Trump stays mum on sharing vaccines as G20 leaders pledge to do so

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MOSCOW/ROME/WASHINGTON (Nov 22): Leaders of the world's richest countries are promising to ensure equality in the race to vaccinate people against the coronavirus, even as President Donald Trump stays quiet on sharing US-made vaccines with other nations.

The US president told his counterparts yesterday at a virtual summit of Group of 20 (G20) nations that any American who wants the vaccine will be able to get it, and singled out American producers Pfizer Inc, whose jab has been developed along with a German company, and Moderna Inc, according to officials who asked not to be named discussing the talks, which were not open to the press.

Trump praised American leadership, claiming credit for what he said was an efficient fight against the virus and success in bolstering the nation's economy. But he said nothing about granting access to American vaccines by the rest of the world.

US coronavirus deaths continue to soar, having recently passed 250,000, with total infections surpassing 12 million.

Trump's comments stand in contrast to other leaders, many of whom spoke during the meeting, hosted by Saudi Arabia, of the need for fair distribution of vaccines, especially to poorer nations.

The summit communique — a copy of which was seen by Bloomberg and which the US as a member state will have agreed to — pledges to "spare no effort to ensure their affordable and equitable access for all people, consistent with members' commitments to incentivize innovation". It calls widespread immunisation a "global public good".

Shortly after Trump's remarks yesterday he left the virtual session — while UK Prime Minister Boris Johnson was speaking — and was replaced first by Treasury Secretary Steven Mnuchin and then White House economic adviser Larry Kudlow, according to officials familiar with the meeting. Some other leaders also dropped off after giving their speeches, the officials said.

Trump later departed the White House for his Virginia golf course. A US official said it was standard practice for leaders to come and go during such summits, which can go on for many hours. The official, who asked not to be identified discussing private matters, said the president stayed for at least the first hour of the meeting.

Russia in August trumpeted its success in becoming the first nation to register a Covid-19 vaccine, Sputnik V. US and European rivals, though, are now moving faster to produce their vaccines and obtain regulatory approval. The European Union has reached a deal with Pfizer, which is partnered with Germany's BioNTech SE, and is negotiating an accord with Moderna.

China, meanwhile, is already rolling out mass vaccine output to fight the disease, offering it as a tool of soft power.

Echoing Trump, Brazilian President Jair Bolsonaro said it was up to each individual to decide whether to be vaccinated, adding that the pandemic should not justify attacks on people's freedom.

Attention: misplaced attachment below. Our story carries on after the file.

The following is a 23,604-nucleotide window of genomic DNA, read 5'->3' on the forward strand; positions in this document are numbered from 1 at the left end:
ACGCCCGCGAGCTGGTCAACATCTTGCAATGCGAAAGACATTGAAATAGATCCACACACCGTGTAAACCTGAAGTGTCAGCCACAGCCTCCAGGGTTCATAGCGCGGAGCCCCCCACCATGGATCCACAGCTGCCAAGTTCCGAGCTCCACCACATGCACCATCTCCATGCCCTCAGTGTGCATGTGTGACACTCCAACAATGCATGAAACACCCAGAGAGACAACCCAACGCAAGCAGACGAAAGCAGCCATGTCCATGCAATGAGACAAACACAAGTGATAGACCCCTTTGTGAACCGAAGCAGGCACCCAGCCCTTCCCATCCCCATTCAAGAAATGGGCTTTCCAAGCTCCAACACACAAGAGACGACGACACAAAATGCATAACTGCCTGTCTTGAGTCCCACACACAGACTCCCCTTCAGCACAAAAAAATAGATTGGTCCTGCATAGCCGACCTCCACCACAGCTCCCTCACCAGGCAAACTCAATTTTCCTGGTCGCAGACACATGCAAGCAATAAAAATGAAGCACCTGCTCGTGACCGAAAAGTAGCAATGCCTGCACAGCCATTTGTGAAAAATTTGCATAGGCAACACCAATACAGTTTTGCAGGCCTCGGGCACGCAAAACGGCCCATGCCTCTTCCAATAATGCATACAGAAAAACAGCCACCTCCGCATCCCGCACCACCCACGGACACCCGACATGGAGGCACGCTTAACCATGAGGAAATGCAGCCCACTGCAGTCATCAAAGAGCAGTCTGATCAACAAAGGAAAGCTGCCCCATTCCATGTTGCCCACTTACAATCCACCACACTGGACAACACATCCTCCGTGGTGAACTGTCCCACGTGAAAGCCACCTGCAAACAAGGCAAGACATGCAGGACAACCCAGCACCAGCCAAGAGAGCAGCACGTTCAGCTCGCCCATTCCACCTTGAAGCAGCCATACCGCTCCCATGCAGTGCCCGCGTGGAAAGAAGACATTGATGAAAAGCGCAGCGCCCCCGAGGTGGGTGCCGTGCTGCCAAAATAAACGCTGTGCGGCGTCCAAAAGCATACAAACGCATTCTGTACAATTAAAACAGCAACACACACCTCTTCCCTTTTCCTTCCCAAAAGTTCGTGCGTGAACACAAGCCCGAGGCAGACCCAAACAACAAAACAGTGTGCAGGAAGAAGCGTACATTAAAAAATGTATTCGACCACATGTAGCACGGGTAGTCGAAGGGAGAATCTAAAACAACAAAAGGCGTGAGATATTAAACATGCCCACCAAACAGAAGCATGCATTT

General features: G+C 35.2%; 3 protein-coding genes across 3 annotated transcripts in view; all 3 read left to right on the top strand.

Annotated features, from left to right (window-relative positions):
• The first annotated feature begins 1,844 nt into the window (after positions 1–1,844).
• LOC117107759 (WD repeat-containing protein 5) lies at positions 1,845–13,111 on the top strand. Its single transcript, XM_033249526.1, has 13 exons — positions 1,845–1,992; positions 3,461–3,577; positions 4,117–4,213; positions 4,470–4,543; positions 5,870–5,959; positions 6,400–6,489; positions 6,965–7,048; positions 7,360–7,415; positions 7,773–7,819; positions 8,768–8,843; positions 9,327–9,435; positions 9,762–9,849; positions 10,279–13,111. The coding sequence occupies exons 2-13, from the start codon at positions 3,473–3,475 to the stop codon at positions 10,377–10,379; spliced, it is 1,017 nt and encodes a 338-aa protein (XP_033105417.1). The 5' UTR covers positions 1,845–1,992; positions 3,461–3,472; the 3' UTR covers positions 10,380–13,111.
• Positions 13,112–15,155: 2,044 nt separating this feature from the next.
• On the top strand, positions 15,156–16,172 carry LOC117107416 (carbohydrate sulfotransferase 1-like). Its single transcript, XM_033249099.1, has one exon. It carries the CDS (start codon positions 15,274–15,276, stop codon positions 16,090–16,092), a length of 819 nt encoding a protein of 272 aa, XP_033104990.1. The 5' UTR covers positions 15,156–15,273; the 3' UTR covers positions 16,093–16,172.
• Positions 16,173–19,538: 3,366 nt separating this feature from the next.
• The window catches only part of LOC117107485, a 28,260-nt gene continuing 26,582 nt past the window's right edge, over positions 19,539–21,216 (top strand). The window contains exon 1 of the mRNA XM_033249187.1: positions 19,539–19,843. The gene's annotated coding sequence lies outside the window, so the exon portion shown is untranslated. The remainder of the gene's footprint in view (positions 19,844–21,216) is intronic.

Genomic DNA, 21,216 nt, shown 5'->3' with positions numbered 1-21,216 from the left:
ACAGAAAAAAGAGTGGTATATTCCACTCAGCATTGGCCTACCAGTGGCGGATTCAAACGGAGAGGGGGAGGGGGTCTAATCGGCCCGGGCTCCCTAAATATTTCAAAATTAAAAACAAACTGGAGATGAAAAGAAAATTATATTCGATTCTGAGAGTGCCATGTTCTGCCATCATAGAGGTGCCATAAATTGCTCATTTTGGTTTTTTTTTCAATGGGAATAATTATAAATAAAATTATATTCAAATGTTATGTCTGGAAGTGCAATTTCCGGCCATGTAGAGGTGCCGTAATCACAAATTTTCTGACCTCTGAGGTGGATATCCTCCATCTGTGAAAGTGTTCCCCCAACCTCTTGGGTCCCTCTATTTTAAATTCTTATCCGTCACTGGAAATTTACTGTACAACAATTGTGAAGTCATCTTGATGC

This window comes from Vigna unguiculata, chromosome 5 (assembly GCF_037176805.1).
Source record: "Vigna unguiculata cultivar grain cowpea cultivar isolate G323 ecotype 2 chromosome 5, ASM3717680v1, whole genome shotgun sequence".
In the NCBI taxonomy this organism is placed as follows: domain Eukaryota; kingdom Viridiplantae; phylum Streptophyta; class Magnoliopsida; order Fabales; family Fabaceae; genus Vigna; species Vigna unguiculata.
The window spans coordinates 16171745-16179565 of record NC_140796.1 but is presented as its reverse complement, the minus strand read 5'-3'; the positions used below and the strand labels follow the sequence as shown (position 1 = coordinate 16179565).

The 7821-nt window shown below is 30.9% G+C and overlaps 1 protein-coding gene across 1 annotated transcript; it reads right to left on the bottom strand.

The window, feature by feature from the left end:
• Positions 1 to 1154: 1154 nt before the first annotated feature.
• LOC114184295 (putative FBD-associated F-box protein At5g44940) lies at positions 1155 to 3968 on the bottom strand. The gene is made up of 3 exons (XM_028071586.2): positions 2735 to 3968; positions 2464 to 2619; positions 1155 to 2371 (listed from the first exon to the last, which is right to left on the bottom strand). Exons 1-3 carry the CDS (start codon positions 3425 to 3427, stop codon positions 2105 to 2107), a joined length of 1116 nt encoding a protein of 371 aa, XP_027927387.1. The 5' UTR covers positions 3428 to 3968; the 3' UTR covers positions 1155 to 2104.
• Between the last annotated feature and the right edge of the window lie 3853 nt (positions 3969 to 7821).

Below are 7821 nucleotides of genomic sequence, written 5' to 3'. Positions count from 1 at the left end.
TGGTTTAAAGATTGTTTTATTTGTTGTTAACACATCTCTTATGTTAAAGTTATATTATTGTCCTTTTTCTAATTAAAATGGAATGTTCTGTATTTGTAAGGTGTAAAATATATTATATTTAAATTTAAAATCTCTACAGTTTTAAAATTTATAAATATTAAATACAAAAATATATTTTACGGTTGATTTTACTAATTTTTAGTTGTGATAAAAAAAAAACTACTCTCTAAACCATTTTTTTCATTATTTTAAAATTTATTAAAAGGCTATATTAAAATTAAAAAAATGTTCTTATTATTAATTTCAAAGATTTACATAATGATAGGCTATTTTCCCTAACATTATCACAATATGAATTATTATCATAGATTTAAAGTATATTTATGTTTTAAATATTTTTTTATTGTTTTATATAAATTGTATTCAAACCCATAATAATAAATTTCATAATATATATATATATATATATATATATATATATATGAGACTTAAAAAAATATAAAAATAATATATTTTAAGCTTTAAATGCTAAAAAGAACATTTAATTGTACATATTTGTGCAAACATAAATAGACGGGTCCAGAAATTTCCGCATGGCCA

Trump was not alone in praising his own country's efforts. But Russian President Vladimir Putin also said his country was ready to share its vaccines with others that need it. That is even as Russia has not produced enough doses to start mass inoculation of its own population.

"The main risk, of course, remains the likelihood, despite some positive signals, of mass, long-term unemployment and the accompanying rise in poverty and social dislocation," Putin said in his speech. "And the role of the G20 is to ensure this doesn't happen."

"It is a case when competition may be inevitable, but we must proceed primarily from humanitarian considerations and make it a priority," Putin added about vaccine availability, according to an official Kremlin translation of his remarks.

China, likewise, made a point of offering up its vaccines. "China will honour its pledge, provide help and support to developing countries, and strive to make vaccines a global public good that is accessible and affordable to all countries," President Xi Jinping told the meeting, according to state broadcaster CCTV.

Xi also called on G20 members to support the World Health Organization in coordinating resource allocation to ensure equitable and efficient distribution of vaccines worldwide.

Turkey's President Recep Tayyip Erdogan told the meeting the G20 should work to secure the "affordable and fair distribution of Covid-19 vaccine for everyone". Canadian Prime Minister Justin Trudeau also said countries should share vaccines, and stressed the importance of multilateral cooperation against the virus, according to a G20 official.

South African President Cyril Ramaphosa, who holds the rotating chairmanship of the 55-nation African Union, called for all countries to have "equitable and affordable access" to a vaccine once it becomes available and urged the G20 to help ensure any funding shortfalls are addressed.